In addition to the notice of such special matter, they also pleaded the Statute of Limitations, which, it seems, would not be admissible under the general issue and notice of special matter.

Leave was asked by the plaintiffs to file two additional special counts; and the court allowed them to file the one called in the transcript the second special count, subject to the objection of the defendants. Preliminary matters being closed, the parties went to trial, and the verdict and judgment were for the plaintiffs in the sum of $7,978.84. Exceptions were filed by the defendants, and they sued out the present writ of error, and removed the cause into this court.

Two errors are assigned in this court, as follows: 1. That the Circuit Court erred in allowing the new count to be filed. 2. That the court erred in admitting parol evidence of the plaintiffs' intention in writing the letter set forth and described in the transcript.

1. Amendments to the declaration under the State statute may be made by the plaintiff to correct any defect, mistake, or informality in the same, not changing the form or ground of the action ; and he may insert new counts in his declaration for the same cause of action as that alleged in the original counts. State Stats., Revision 1875, 426.

Authority is also given by the same statute to insert counts in any form of action which might have been originally inserted in the declaration. As quoted, the word “in” before “ which," as found in the published statute, is left out, it being regarded as a misprint, or, if not, that the word “declaration” should follow it, which would give the provision the same meaning as if the word “in” was omitted. Nor is it necessary in this case to construe that provision, as it is clear that the question before the court is controlled by the preceding part of the section, which authorizes the plaintiff to insert new counts in the declaration for the same cause of action as that alleged in the original counts, as well as to correct any defect, mistake, or informality in the declaration, not changing the form or ground of action.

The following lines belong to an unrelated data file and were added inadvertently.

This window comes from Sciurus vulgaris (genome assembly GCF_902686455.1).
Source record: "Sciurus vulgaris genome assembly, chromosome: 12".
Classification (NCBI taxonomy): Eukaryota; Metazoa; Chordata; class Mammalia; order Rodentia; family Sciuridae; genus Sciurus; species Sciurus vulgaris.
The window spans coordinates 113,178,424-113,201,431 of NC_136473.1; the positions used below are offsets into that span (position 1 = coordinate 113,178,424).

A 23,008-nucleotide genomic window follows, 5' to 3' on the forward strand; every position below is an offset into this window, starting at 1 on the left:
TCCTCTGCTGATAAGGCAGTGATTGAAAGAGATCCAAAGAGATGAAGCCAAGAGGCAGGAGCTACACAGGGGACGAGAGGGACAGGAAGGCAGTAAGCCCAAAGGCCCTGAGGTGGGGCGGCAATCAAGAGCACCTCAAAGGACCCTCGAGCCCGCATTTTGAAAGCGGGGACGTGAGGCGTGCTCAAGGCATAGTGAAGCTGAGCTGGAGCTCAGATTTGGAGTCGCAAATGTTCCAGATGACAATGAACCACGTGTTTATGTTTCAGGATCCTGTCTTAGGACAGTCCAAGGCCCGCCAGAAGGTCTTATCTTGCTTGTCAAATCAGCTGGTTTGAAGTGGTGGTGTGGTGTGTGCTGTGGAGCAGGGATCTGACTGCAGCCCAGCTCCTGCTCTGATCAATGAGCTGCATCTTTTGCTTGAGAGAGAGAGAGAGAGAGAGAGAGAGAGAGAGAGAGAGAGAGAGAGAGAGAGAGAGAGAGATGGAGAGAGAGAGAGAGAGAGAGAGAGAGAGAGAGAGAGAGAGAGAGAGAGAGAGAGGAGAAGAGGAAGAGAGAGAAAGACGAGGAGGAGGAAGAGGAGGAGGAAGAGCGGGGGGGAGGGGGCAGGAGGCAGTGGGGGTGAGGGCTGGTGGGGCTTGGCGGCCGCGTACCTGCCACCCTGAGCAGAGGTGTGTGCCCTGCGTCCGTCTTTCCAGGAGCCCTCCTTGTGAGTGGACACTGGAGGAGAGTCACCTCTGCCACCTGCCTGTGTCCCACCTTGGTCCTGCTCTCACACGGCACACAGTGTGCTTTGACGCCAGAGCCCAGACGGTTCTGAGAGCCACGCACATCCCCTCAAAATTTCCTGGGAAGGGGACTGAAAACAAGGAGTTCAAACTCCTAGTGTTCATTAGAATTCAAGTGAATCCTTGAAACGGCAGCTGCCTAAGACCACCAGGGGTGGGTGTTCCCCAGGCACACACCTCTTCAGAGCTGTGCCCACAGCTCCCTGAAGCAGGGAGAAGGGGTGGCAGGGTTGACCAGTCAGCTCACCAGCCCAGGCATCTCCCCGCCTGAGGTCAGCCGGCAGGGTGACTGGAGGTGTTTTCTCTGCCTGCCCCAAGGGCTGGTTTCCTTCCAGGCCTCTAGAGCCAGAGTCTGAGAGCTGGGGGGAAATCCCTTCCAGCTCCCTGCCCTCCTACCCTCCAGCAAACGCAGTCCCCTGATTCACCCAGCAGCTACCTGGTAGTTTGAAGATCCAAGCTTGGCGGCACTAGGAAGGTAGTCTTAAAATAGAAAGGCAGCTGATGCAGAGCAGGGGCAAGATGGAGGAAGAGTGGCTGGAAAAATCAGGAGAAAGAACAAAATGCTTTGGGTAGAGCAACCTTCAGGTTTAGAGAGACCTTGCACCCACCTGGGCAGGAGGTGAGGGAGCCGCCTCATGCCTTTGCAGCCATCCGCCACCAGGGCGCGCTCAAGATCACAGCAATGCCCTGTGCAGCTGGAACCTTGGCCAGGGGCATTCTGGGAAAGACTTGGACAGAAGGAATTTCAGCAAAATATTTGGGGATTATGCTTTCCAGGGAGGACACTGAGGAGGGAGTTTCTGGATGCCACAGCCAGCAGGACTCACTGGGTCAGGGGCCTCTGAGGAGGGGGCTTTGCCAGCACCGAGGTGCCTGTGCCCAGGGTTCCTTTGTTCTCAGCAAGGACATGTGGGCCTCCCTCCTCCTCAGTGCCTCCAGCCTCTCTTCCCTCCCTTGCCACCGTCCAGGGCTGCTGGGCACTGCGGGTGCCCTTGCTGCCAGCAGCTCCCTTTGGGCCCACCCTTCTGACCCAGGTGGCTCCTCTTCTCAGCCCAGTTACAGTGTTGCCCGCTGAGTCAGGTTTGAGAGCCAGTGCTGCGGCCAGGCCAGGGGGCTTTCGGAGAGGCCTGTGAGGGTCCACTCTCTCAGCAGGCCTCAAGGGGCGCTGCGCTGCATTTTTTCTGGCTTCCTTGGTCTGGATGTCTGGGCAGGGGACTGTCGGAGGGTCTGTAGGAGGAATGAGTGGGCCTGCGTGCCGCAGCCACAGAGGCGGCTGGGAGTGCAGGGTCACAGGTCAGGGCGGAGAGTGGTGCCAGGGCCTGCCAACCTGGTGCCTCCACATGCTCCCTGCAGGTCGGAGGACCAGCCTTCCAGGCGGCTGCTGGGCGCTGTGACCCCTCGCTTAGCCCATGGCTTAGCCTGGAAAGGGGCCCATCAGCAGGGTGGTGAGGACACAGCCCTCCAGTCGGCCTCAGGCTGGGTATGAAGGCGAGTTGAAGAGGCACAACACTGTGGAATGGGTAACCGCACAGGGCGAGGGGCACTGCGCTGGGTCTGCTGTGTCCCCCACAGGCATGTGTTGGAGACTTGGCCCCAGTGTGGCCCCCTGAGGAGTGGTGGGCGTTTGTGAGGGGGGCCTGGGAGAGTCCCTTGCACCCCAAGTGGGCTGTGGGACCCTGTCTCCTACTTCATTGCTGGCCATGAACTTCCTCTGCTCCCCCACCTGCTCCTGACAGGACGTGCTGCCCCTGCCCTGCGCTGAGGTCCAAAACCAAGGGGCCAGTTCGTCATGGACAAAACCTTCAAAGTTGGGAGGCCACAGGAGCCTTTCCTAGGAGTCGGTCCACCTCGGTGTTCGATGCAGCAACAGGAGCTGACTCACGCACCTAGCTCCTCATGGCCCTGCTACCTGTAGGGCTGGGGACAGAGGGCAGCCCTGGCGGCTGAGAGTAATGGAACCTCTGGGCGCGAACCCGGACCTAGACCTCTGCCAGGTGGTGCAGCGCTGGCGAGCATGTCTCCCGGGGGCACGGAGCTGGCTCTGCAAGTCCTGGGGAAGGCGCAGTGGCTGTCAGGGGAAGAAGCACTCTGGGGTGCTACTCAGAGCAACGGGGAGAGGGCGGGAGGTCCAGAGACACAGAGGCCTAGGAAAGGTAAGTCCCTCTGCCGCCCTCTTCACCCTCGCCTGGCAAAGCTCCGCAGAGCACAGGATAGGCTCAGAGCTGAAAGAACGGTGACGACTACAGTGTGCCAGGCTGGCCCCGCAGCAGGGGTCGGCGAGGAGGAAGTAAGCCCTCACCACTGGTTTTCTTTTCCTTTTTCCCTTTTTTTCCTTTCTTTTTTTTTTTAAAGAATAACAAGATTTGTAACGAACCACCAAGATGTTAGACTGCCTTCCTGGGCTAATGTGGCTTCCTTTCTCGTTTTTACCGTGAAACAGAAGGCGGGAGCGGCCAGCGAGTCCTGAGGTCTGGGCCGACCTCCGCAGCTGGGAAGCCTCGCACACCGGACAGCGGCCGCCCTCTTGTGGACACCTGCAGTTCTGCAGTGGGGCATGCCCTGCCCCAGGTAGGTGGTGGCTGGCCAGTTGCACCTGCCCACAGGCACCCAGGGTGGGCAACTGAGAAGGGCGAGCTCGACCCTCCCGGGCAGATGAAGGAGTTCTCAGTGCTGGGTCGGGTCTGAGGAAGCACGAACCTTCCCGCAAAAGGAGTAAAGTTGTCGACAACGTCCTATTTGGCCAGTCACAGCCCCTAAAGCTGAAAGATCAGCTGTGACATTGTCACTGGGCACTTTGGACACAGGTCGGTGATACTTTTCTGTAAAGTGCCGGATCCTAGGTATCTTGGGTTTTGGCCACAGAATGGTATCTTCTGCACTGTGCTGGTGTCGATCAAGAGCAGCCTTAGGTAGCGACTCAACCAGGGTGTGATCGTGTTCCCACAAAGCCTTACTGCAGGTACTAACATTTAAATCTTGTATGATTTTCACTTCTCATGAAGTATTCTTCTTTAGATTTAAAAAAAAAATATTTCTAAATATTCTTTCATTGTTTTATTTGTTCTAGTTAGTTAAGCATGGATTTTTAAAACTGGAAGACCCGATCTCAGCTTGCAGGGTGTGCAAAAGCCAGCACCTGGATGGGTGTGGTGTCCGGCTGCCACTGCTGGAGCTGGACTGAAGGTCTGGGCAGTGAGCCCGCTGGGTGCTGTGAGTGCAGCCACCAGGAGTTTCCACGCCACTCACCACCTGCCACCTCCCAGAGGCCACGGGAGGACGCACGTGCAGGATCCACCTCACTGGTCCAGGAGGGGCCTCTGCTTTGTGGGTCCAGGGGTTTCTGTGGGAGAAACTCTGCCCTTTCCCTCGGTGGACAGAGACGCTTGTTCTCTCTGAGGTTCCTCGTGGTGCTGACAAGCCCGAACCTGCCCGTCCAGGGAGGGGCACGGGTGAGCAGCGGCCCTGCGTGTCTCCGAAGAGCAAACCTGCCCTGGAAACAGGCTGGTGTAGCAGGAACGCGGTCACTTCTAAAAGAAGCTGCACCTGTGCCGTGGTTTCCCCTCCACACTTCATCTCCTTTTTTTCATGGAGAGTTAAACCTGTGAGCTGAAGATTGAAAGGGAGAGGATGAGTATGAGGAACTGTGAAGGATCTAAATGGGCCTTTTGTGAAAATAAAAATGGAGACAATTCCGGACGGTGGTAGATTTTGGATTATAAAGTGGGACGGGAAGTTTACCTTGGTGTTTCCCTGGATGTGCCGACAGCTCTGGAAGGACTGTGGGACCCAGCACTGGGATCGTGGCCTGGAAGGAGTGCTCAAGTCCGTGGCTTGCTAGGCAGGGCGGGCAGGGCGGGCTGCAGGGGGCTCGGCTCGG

Such amendments to the declaration are allowed in the State courts with great liberality, and it appears that the practice is carried to such an extent as to justify the remark of the court in a case cited for the plaintiffs, that the decisions of other States furnish but little guidance in expounding the meaning of their statute upon the subject. Nash v. Adams, 24 Conn. 33–38.

Their original statute was passed at a very early period, and has been several times amended so as to enlarge and extend the power of the court, and the course of the decisions in the courts has been in the same direction, so as to further the beneficial purpose intended by it, which was to prevent the plaintiff from being put to a new action when by accident, mistake, or inadvertence he had in his declaration failed to describe his claim with legal accuracy. In a great proportion of the cases, say the court, where amendments are allowed, the ground of action is in one sense changed, as where for instance the note in suit is incorrectly described ; but amend ments in such cases are very frequent where the court is satis fied that the error arose merely from mistake or inadvertence, and that the action was intended to be brought for the cause of action described in the amendment.

Other examples of like import are given in the opinion, and the court remarks that the phrase, “ ground of action," is not ased in the statute in any technical or narrow sense, but was intended to refer rather to the real object of the plaintiff in bringing the suit than to the technical meaning of the words ; and added, that such a construction had always been given to